-To receive tax credits individuals are required to pay a percentage of their insurance premium based on income and insurance plan chosen (varies between 2% and 9.5%).

-The amount individuals receive is based on the cost of the insurance premium, income and family status.

-Individuals between 100% and 250% of federal poverty level also qualify for assistance to pay copays and share of cost.

-CARE Act offers tax credits to small businesses and individuals who do not work for a large business or who do not have other access to health insurance.

-Fixed Tax credit varies with age, income and family status.   See below*:

Age          Individual         Family

18-34              $1970             $4290

35-49             $3190             $8330

50-64             $4690             $11,110

-Those at 200% of FPL would qualify for 100% of tax credit.

-Tax credit would adjust between 200 and 300% of FPL (0% tax credit at 300% of FPL)

-Medicaid recipients could opt to receive tax credit in lieu of Medicaid

-Tax credits increase annually fixed to Consumer Price Index

• Allows states to expand Medicaid to individuals making 138% of less of FPL.

• Share of cost between federal government and the states

• Federal government sets conditions for how Medicaid is provided and what services must be covered under Medicaid

• Converts Medicaid to a capped allotment to the state based on pre-2014 spending in each state adjusted for inflation and demographic change

• Eliminates funding for Medicaid expansion to individuals making between 100-138% of FPL but allows these individuals to access tax credits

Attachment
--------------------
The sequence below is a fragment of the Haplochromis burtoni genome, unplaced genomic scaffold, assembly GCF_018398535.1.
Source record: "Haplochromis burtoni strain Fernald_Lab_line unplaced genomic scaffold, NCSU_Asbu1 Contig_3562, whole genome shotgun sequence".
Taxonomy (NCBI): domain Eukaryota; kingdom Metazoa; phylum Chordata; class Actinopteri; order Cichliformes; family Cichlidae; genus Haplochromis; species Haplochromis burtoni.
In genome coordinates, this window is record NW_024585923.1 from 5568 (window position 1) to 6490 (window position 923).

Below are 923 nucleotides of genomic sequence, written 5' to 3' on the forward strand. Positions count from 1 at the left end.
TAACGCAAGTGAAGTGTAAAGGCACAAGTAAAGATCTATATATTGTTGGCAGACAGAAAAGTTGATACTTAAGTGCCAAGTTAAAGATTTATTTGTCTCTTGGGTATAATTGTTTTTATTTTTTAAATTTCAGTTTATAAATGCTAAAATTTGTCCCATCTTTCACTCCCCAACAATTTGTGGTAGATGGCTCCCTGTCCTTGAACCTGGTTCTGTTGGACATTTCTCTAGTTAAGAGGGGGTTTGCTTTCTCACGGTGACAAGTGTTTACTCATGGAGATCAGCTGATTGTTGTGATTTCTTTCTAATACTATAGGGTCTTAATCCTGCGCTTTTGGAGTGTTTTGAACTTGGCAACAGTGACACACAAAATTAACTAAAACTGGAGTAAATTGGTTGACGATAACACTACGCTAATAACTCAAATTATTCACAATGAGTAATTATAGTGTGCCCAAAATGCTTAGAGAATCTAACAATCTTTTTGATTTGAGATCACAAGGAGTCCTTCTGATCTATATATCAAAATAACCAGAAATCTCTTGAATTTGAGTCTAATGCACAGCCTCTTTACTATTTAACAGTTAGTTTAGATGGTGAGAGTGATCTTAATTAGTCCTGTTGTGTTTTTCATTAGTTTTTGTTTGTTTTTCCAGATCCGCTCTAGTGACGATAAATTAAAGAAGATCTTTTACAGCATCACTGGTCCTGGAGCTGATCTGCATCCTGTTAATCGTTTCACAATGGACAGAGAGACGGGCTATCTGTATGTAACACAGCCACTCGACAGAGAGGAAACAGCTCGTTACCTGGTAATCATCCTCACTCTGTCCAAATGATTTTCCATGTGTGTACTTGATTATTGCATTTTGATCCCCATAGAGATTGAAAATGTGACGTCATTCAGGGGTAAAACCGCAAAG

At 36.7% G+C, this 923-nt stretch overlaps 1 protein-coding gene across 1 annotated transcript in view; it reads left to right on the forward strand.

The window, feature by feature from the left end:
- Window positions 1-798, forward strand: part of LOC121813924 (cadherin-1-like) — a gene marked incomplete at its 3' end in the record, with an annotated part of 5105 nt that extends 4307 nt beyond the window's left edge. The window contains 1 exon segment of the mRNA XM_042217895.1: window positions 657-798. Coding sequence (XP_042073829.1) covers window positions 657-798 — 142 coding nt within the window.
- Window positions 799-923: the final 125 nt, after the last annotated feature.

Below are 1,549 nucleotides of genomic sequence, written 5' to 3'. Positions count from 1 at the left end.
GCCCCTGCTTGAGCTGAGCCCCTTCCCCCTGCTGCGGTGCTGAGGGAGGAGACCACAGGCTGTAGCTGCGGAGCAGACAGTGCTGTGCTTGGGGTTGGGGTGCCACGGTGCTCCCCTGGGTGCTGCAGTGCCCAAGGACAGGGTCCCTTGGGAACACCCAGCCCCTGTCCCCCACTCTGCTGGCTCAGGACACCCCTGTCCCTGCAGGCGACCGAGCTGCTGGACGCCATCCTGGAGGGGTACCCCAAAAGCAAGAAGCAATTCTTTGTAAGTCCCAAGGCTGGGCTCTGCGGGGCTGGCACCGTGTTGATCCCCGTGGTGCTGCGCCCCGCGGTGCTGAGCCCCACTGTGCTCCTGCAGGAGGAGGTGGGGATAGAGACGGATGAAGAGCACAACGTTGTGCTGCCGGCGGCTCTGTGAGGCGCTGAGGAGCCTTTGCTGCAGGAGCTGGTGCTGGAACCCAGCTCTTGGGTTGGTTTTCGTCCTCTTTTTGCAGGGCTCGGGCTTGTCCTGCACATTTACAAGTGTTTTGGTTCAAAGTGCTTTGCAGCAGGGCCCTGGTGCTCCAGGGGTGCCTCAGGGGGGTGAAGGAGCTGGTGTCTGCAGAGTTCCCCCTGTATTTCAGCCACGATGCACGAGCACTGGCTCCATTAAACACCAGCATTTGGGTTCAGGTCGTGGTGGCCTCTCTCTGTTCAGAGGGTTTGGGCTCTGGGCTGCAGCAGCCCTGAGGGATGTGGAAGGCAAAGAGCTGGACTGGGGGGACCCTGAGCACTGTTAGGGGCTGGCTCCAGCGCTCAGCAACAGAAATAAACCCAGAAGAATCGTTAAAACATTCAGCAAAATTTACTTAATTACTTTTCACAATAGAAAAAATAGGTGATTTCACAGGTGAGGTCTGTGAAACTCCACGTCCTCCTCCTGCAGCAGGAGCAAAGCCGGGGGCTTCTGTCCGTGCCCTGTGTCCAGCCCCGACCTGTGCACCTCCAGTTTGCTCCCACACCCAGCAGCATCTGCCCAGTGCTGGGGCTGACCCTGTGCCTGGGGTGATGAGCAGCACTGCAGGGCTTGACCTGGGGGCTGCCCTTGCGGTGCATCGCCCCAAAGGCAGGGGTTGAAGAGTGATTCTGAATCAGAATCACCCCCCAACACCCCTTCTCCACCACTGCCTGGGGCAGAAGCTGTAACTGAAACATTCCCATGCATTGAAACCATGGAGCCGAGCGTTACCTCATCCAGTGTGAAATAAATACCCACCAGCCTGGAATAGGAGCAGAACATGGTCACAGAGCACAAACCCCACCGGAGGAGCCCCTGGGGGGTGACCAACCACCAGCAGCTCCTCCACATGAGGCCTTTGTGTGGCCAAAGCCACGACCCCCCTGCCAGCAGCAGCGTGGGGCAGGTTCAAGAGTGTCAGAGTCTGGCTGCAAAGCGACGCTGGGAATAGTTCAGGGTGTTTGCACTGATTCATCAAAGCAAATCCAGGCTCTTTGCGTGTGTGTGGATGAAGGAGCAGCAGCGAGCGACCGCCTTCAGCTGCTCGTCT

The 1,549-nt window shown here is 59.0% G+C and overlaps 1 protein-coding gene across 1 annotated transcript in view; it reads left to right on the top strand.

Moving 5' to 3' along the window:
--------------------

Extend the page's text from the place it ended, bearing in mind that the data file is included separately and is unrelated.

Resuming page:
• Eliminates federal mandates for services and coverage of Medicaid and allows states more flexibility in what services would be covered under Medicaid.

• Not necessary as insurers must accept all individuals desiring health insurance •  Would create funds for state run high risk insurance pools.  These pools would move the most expensive individuals out of the individual market place thereby reducing premium for the remaining population.  **
• Provides for funds for states to try “Demonstration Projects” to experiment with malpractice reform to see what works. •  Does not provide specific plan but refers to implementing caps on non-economic damages (pain and suffering), limiting attorney’s fees, dispute resolution committees and payment
•  Imposes a 40% excise tax on employer provided health insurance plans in excess of $10,200 for the individual or $27,500 for a family.  (Not expected to take effect until 2020) •  Imposes a 40% excise tax on employer provided health insurance plans in excess of $12,000 for the individual or $30,000 for a family.


•Penalties on hospitals for excessive readmission rates and hospital insurance tax on individuals with high income.  (Congressional budget office estimates these changes will reduce deficit by $802 million between 2016 and 2025.)

•Funding for nursing and medical education.

•Funding for community health clinics and health centers.


*Average National Annual Health Insurance Premiums for lowest level Bronze Plan 2014 (Source: and E-health Insurance.

Note: Health insurance premiums are very variable based on location.  These are national averages only for comparison

25-34 year old Single adult: $2652 ($221/month) Family: $5112

35-44 year old Single adult:    $3312 ($276/month) Family: $6834

45-54 year old Single adult: $4308 Family: $9804

55-64 year old Single adult: $6228 Family  $12,688

**Analysis has found that high risk insurance pools are prohibitively expensive to administer, are prohibitively expensive for consumers to purchase and provide less than optimal coverage.


So as you consider your vote this coming November consider the real and significant impact that vote will have on the health of you and your family!